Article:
Contact: Laura Sperratore, Communications Manager, NAPE
Cochranville, PA (April 4, 2014) - On Wednesday, April 9 the
National Alliance for Partnerships in Equity (NAPE), working with
faculty at Johns Hopkins University School of Education will
release an executive summary of a report entitled Solving the
Education Equation: A New Model for Improving Diverse Student
Outcomes through Academic Equity.
The executive summary will be released to a packed audience at
NAPE's 35th annual Professional
Development Institute during a public policy
luncheon on Capitol Hill. The full report is due out in late
The report highlights the need for educators, researchers and
policy makers to focus on both sides of the education equation by
addressing equity issues, such as gender, race, ethnicity,
disability, and poverty, before equally high standards can be
achieved for all students. Based on work with partners in
practice and research in Maryland and Texas, the report
highlights a new model for understanding the impact of culture on
student academic outcomes and how educators, given the right
training, tools, and resources, can transform their classrooms
and increase student performance, persistence, and pathways to
college and career readiness. NAPE, in partnership with multiple
organizations across the country, has implemented a high-quality,
research-based, teacher professional development program that
addresses culturally based implicit biases in the classroom in
secondary schools and community colleges and that has
demonstrated significant improvements in student outcomes.
Today, educators are expected to be aware of a widening number of
socioeconomic, ethnic, demographic, and ability-based issues.
Yet, according to one of the authors, NAPE COO Claudia Morrell,
"most secondary school teachers spend their in-service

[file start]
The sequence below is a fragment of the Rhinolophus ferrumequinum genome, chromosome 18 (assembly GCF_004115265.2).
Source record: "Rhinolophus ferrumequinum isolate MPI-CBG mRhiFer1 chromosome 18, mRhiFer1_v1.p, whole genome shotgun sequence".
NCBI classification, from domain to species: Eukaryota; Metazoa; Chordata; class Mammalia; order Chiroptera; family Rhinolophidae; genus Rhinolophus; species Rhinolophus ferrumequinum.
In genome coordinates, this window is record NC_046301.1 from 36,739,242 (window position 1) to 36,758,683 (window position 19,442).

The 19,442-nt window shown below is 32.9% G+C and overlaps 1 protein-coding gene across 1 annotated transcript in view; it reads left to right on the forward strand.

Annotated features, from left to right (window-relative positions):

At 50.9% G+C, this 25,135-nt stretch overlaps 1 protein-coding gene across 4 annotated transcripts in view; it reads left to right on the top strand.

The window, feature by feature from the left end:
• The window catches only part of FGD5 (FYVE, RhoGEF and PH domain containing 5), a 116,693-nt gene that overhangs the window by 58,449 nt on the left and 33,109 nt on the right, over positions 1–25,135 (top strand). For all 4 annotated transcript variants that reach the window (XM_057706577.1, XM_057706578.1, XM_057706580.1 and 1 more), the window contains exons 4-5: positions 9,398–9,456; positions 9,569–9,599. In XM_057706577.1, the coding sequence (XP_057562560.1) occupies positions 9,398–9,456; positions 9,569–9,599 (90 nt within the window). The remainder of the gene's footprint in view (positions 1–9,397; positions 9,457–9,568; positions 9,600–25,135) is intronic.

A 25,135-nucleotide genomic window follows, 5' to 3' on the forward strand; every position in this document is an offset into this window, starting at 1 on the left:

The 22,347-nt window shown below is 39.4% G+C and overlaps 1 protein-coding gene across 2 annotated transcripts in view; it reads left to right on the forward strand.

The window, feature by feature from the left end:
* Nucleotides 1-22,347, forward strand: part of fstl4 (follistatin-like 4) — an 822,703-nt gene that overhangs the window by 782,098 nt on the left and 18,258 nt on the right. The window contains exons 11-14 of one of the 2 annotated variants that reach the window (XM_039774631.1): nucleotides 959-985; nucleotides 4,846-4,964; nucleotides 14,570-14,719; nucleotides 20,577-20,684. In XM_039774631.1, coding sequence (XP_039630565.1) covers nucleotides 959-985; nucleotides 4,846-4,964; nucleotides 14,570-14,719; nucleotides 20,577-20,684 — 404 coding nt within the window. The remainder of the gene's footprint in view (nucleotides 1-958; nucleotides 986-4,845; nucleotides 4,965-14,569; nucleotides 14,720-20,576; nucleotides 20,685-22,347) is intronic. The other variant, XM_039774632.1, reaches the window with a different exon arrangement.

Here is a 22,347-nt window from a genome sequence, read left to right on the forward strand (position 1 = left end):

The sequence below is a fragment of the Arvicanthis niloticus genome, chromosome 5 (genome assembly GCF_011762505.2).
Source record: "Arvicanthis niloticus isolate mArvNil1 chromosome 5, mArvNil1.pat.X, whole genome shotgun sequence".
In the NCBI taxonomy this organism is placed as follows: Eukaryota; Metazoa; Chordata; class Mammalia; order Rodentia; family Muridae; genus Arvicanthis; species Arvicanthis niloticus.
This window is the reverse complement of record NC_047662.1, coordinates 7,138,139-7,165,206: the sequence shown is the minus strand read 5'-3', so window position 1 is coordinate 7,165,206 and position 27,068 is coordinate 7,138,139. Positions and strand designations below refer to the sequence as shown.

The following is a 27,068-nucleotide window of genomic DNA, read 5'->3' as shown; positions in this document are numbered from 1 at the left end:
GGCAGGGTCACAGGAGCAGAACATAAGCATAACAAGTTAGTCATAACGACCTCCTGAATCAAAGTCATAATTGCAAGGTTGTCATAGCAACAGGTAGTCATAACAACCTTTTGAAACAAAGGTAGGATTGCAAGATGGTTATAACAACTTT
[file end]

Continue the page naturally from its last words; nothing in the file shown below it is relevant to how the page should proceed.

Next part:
professional development hours on improving their content
knowledge and are unaware that they may deliver their content
through verbal and nonverbal communications--known as
micromessages--that convey the subtle and unconscious biases that
pervade our culture."
Carolyn Parker, Ph.D., The Johns Hopkins University School of
Education faculty member agrees: "The work that NAPE is
doing is well-grounded in good, cutting-edge research that
demonstrates that small, thoughtful, and intentional
communications from an adult that demonstrates concern and caring
can make a huge difference in the classroom and in the lives of
their students. This work highlights how powerful the influence
of culture is in our lives and in our students' futures."
The work has been funded in part by the National Science
Foundation (Grant No. HRD 0734056, HRD 1203121, and DUE 1104163),
the Communities Foundation of Texas, the Texas Instruments
Foundation, High Tech High Heels, the Dallas Women's Foundation,
and others who support equity in education.
The National Alliance for Partnerships in Equity (NAPE) is a
consortium of state and local agencies, corporations, and
national organizations committed to the advancement of equity and
diversity in classrooms and workplaces.